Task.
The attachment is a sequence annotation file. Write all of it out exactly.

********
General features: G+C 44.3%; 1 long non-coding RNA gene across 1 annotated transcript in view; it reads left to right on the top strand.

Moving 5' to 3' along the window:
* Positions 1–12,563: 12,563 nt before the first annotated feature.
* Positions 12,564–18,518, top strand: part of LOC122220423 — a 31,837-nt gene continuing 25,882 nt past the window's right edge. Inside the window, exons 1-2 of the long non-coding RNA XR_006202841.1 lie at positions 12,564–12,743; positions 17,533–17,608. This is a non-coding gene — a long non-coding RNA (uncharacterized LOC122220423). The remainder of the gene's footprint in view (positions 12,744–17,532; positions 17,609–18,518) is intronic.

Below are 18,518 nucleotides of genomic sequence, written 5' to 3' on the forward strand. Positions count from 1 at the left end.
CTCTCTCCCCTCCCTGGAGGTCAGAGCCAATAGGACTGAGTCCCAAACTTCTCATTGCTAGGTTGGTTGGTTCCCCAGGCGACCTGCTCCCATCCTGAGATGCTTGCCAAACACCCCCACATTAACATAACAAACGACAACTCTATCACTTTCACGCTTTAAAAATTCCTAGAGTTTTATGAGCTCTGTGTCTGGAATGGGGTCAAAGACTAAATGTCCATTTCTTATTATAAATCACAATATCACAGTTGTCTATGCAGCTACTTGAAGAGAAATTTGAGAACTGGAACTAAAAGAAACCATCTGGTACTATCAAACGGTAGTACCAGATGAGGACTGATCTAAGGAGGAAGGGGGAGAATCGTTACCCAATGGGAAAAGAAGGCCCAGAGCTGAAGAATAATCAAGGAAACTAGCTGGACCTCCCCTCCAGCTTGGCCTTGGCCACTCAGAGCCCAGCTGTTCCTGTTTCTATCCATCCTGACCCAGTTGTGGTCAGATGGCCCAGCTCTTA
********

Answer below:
General features: G+C 44.3%; 1 long non-coding RNA gene across 1 annotated transcript in view; it reads left to right on the top strand.

Moving 5' to 3' along the window:
* Positions 1–12,563: 12,563 nt before the first annotated feature.
* Positions 12,564–18,518, top strand: part of LOC122220423 — a 31,837-nt gene continuing 25,882 nt past the window's right edge. Inside the window, exons 1-2 of the long non-coding RNA XR_006202841.1 lie at positions 12,564–12,743; positions 17,533–17,608. This is a non-coding gene — a long non-coding RNA (uncharacterized LOC122220423). The remainder of the gene's footprint in view (positions 12,744–17,532; positions 17,609–18,518) is intronic.

Below are 18,518 nucleotides of genomic sequence, written 5' to 3' on the forward strand. Positions count from 1 at the left end.
CTCTCTCCCCTCCCTGGAGGTCAGAGCCAATAGGACTGAGTCCCAAACTTCTCATTGCTAGGTTGGTTGGTTCCCCAGGCGACCTGCTCCCATCCTGAGATGCTTGCCAAACACCCCCACATTAACATAACAAACGACAACTCTATCACTTTCACGCTTTAAAAATTCCTAGAGTTTTATGAGCTCTGTGTCTGGAATGGGGTCAAAGACTAAATGTCCATTTCTTATTATAAATCACAATATCACAGTTGTCTATGCAGCTACTTGAAGAGAAATTTGAGAACTGGAACTAAAAGAAACCATCTGGTACTATCAAACGGTAGTACCAGATGAGGACTGATCTAAGGAGGAAGGGGGAGAATCGTTACCCAATGGGAAAAGAAGGCCCAGAGCTGAAGAATAATCAAGGAAACTAGCTGGACCTCCCCTCCAGCTTGGCCTTGGCCACTCAGAGCCCAGCTGTTCCTGTTTCTATCCATCCTGACCCAGTTGTGGTCAGATGGCCCAGCTCTTA